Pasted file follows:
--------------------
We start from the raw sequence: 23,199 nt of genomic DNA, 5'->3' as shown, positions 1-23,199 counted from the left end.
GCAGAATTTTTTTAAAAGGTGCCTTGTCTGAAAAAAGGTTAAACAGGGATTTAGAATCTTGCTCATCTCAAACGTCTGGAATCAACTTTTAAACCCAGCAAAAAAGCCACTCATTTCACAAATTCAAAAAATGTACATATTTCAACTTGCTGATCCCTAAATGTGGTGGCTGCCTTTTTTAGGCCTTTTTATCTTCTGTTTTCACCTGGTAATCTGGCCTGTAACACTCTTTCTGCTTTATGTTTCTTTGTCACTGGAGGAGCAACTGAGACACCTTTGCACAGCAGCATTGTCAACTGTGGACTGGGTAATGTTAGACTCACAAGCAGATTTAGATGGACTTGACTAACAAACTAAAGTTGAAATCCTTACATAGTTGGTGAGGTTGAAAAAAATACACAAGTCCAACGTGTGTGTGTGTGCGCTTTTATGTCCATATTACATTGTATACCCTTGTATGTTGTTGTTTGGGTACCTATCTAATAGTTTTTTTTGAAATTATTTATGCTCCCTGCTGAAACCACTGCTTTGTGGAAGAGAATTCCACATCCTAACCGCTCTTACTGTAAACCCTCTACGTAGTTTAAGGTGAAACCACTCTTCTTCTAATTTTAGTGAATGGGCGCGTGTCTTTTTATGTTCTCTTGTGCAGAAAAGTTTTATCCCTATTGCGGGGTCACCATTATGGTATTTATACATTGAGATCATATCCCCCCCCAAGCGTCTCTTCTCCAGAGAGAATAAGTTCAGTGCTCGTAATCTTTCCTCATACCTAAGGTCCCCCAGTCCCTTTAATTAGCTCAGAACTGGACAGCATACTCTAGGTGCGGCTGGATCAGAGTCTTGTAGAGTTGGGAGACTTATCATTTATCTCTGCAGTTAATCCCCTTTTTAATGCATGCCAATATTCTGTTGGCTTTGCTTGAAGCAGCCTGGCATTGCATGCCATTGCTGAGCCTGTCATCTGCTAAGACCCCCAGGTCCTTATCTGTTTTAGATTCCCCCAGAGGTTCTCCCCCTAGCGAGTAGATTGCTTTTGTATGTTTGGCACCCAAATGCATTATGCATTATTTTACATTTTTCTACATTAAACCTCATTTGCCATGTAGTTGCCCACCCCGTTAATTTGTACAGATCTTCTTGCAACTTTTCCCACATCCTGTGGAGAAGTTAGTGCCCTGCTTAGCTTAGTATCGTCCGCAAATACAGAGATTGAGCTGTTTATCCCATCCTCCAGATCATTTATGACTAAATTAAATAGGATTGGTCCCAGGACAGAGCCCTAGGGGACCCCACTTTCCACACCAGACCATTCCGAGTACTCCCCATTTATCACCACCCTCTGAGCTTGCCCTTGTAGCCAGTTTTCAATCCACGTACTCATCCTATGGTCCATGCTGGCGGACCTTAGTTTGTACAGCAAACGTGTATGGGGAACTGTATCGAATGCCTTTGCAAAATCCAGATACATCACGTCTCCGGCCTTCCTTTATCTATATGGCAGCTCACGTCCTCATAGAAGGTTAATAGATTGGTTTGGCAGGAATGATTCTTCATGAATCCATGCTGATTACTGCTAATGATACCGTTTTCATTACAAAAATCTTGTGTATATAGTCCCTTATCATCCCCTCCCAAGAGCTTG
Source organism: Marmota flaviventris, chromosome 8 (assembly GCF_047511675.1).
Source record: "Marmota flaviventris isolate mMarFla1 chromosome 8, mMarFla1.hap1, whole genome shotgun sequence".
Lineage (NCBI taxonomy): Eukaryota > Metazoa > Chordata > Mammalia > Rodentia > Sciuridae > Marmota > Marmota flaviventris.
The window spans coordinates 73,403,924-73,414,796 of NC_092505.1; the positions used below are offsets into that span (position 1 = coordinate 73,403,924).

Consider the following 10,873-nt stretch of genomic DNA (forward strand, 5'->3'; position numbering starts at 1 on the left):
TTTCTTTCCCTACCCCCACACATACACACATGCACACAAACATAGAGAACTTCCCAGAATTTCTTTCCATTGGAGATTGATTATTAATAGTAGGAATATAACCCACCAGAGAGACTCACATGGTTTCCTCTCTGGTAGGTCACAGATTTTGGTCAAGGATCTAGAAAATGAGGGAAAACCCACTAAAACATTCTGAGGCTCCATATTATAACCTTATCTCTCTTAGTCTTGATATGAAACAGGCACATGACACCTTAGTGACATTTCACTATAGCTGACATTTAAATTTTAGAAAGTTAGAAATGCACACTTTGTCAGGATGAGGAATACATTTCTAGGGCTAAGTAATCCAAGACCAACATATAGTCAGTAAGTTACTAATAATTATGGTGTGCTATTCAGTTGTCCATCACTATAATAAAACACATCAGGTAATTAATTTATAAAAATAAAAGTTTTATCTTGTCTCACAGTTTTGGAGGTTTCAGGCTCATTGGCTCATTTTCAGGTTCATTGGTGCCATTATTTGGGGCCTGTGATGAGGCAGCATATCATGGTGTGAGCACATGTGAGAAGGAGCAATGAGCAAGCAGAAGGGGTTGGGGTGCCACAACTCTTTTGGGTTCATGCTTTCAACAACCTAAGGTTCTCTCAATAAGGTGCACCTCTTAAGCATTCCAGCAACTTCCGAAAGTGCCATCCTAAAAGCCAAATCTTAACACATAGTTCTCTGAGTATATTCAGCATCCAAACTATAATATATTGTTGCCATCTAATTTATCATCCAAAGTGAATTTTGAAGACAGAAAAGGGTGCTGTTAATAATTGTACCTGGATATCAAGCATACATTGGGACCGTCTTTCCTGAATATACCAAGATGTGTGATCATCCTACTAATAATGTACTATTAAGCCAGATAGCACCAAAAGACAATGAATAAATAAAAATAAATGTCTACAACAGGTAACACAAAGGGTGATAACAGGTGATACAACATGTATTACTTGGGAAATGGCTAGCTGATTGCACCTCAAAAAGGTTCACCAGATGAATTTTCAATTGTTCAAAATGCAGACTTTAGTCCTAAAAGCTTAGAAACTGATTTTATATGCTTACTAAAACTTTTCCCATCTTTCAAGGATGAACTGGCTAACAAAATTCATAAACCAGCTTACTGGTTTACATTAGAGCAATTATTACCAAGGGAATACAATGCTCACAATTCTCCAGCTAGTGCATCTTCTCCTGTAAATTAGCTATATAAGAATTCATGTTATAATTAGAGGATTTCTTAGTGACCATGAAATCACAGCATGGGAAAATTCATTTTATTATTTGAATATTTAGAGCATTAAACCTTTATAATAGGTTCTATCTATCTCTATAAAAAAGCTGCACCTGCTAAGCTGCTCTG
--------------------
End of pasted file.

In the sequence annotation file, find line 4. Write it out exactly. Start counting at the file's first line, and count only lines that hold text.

Source record: "Marmota flaviventris isolate mMarFla1 chromosome 8, mMarFla1.hap1, whole genome shotgun sequence".